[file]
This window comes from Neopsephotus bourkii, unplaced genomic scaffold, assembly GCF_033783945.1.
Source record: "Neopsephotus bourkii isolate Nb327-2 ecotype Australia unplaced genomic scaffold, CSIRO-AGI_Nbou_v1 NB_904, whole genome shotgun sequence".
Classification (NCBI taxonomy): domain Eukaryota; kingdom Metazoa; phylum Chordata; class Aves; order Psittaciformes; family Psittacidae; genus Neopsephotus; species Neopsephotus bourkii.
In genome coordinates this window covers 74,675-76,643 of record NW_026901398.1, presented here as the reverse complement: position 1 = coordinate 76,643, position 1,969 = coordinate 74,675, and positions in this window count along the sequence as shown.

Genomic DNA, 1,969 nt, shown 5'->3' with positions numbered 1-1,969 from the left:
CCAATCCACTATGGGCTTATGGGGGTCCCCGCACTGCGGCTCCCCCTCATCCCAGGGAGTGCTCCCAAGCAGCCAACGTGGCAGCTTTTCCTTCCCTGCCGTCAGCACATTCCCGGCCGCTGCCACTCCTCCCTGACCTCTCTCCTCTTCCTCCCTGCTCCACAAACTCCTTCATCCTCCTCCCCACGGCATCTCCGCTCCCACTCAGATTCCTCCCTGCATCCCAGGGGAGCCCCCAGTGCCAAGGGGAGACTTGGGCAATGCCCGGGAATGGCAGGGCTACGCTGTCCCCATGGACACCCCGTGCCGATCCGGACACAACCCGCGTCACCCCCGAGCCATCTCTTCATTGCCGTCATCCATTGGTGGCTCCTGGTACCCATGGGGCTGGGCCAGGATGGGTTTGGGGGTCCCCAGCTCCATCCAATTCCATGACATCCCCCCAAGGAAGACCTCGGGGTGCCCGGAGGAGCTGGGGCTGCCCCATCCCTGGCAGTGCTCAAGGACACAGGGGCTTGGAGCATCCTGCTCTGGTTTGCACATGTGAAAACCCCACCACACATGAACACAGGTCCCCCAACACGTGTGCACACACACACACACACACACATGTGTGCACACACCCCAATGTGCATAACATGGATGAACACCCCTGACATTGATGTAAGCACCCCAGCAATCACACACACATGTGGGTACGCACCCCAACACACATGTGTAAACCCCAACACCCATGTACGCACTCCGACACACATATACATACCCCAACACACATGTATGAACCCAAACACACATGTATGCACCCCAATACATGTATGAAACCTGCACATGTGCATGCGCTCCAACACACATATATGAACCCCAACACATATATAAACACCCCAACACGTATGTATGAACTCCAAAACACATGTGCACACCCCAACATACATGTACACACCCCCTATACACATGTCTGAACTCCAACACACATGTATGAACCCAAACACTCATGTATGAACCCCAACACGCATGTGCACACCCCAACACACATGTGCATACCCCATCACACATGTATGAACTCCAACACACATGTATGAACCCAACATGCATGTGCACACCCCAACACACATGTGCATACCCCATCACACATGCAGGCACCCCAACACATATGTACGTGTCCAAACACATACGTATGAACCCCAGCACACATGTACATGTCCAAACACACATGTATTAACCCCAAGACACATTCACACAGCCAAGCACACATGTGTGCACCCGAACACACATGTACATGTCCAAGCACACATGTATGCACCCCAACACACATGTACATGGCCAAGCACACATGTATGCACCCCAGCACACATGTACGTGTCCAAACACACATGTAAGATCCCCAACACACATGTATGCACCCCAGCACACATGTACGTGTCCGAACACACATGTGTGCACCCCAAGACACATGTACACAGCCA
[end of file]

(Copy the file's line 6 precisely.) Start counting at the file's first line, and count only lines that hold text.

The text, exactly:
CCAATCCACTATGGGCTTATGGGGGTCCCCGCACTGCGGCTCCCCCTCATCCCAGGGAGTGCTCCCAAGCAGCCAACGTGGCAGCTTTTCCTTCCCTGCCGTCAGCACATTCCCGGCCGCTGCCACTCCTCCCTGACCTCTCTCCTCTTCCTCCCTGCTCCACAAACTCCTTCATCCTCCTCCCCACGGCATCTCCGCTCCCACTCAGATTCCTCCCTGCATCCCAGGGGAGCCCCCAGTGCCAAGGGGAGACTTGGGCAATGCCCGGGAATGGCAGGGCTACGCTGTCCCCATGGACACCCCGTGCCGATCCGGACACAACCCGCGTCACCCCCGAGCCATCTCTTCATTGCCGTCATCCATTGGTGGCTCCTGGTACCCATGGGGCTGGGCCAGGATGGGTTTGGGGGTCCCCAGCTCCATCCAATTCCATGACATCCCCCCAAGGAAGACCTCGGGGTGCCCGGAGGAGCTGGGGCTGCCCCATCCCTGGCAGTGCTCAAGGACACAGGGGCTTGGAGCATCCTGCTCTGGTTTGCACATGTGAAAACCCCACCACACATGAACACAGGTCCCCCAACACGTGTGCACACACACACACACACACACATGTGTGCACACACCCCAATGTGCATAACATGGATGAACACCCCTGACATTGATGTAAGCACCCCAGCAATCACACACACATGTGGGTACGCACCCCAACACACATGTGTAAACCCCAACACCCATGTACGCACTCCGACACACATATACATACCCCAACACACATGTATGAACCCAAACACACATGTATGCACCCCAATACATGTATGAAACCTGCACATGTGCATGCGCTCCAACACACATATATGAACCCCAACACATATATAAACACCCCAACACGTATGTATGAACTCCAAAACACATGTGCACACCCCAACATACATGTACACACCCCCTATACACATGTCTGAACTCCAACACACATGTATGAACCCAAACACTCATGTATGAACCCCAACACGCATGTGCACACCCCAACACACATGTGCATACCCCATCACACATGTATGAACTCCAACACACATGTATGAACCCAACATGCATGTGCACACCCCAACACACATGTGCATACCCCATCACACATGCAGGCACCCCAACACATATGTACGTGTCCAAACACATACGTATGAACCCCAGCACACATGTACATGTCCAAACACACATGTATTAACCCCAAGACACATTCACACAGCCAAGCACACATGTGTGCACCCGAACACACATGTACATGTCCAAGCACACATGTATGCACCCCAACACACATGTACATGGCCAAGCACACATGTATGCACCCCAGCACACATGTACGTGTCCAAACACACATGTAAGATCCCCAACACACATGTATGCACCCCAGCACACATGTACGTGTCCGAACACACATGTGTGCACCCCAAGACACATGTACACAGCCA